Migrating birds may also rely on USWS to rest. The long migration flights of many species don’t allow for many chances to stop and rest. But a bird using USWS could both sleep and navigate at the same time. There is evidence that the Alpine Swift can fly non-stop for 200 days, sleeping while in flight!

Kind of makes you wish you could sleep like a bird, doesn’t it?

 

 

A sleepy young Great Horned Owl. Photo by Anne Elliott.

A sleepy young Great Horned Owl. Photo by Anne Elliott.

Going Further

22 Comments

  1. Pingback: Bird Biology : Cornell Lab of Ornithology: BirdSleuth K-12

  2.  by  Gretchen

    Wow! Very interesting. Also love Merlin that I just got the app for. Great at helping me identify birds!!!

  3.  by  Dexter

    I love all the article from the Cornell Lab! I’ve been following the live bird feeds the past couple months and can’t keep my eyes off of them beautiful birds! It’s almost spring time in Alaska and I’m ready and set for all the song sounding birds to arrive and fill my feeders with color as I enjoy every morning with my window slightly open listening to the birds with my hot cup of tea.
    I’ve also built a American Robin Next Box and installed it in the area. I got the nest box blue print from the Cornell website as well. Very resourceful website and am a new loving follower.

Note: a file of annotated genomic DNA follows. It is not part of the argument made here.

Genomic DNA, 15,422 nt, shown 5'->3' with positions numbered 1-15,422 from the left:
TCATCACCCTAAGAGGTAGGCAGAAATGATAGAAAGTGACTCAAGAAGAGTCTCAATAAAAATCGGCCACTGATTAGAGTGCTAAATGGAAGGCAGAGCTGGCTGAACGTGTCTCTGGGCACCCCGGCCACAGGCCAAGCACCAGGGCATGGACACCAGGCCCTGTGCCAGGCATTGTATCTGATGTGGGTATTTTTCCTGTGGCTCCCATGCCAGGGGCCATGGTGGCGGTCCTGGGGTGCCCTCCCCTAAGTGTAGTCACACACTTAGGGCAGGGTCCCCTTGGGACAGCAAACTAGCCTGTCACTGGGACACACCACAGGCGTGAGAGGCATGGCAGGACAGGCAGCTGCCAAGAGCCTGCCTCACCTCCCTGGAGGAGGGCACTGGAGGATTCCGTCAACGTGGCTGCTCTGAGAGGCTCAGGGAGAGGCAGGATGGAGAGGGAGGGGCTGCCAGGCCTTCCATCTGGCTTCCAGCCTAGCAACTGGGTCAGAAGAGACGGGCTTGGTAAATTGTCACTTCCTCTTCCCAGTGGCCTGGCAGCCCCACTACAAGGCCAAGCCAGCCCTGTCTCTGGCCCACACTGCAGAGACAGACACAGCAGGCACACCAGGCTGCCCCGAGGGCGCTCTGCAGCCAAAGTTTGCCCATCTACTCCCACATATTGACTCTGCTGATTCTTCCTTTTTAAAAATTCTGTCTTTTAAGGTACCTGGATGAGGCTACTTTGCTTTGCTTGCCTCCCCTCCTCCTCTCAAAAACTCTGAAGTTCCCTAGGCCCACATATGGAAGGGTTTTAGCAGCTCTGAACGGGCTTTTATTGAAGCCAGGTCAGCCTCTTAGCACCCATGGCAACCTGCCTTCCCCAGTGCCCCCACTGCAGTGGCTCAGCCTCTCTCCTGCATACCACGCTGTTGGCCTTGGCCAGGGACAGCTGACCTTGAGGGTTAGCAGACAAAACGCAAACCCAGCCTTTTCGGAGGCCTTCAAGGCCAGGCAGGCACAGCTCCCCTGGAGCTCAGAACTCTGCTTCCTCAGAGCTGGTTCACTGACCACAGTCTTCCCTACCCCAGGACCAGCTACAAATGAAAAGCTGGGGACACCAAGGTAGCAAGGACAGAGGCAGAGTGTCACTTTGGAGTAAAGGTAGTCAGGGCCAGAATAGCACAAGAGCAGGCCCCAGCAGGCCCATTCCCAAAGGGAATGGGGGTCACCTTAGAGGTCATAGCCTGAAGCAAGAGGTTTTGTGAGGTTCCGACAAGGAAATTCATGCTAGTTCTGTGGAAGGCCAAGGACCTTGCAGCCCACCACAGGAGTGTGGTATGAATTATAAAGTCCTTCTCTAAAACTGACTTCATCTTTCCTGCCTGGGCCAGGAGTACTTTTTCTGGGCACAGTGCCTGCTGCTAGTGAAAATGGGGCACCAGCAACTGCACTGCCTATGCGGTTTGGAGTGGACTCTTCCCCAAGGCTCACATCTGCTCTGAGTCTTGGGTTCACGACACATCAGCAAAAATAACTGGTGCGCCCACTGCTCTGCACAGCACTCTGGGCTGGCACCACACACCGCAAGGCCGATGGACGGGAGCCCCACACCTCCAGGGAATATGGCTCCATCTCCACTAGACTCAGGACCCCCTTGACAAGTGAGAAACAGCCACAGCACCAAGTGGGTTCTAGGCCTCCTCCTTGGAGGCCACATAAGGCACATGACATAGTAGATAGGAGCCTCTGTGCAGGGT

4.  by  Tiffany

    Wow thanks! Now I know about birds and stuff! (I wanted to see Quail’s the most and learn about them!)

  5.  by  Janice Stone

    I have a brown thrashers nest in a very thorney bush in field.Mom is crouched down on her eggs with dad not far away

  6.  by  Steven Verdick

    Great insight, thanks! With all the problems that we encounter during a normal day, it is amazing just to watch birds in action. We have 2 separate nests going up right now. One under the awning in our front porch & the other in our outside carport. It is really something to watch them build their nest, lay their eggs (an absolute must if you have never seen this) & then for the babies to hatch, be fed, & finally the mom kicking out the babies to fly! Initially they don’t fly but are on the ground walking. They finally start flying & then the process starts again. So cool!!! Feel sorry for people that have never experienced this. Life is too short. Do something besides watch T.V., play video games, etc. Experience real life.

  7.  by  Trisha

    Love the birds that have discovered my yard since I installed a little fountain, BUT a particular black phoebe has chosen to roost overnight on the 16′ high support chain for my front porch light, leaving ugly deposits on my front steps every morning. How can I get this daily resident to find a better roost?? Thanks for any ideas!

  8.  by  James

    I have a pet bird, they’re budgies, sometimes they’ll sleep with their heads backwards.

  9.  by  Mitch Rezman

    Birds have no muscles in their legs only 2 flexor tendons in each leg. the clamping toe/talon thing comes when a bird changes the angle of it’s ankle

  10.  by  sergio reyes castellanos

    Thank you por sharing this important information. My grand daughter five years old enjoy it.

  11.  by  WANDA MYERS

    so all my birds when i turn off thier lights and tell them night they sleep all night? they do not wake up and play during the night?

  12.  by  Edward Carlin

    There are two Carolina Wrens on my porch. One’s in a corner and the other’s on an abandoned wasp nest. Haven’t seen any owls in the last month. Do they slow down when it gets colder? Thanks.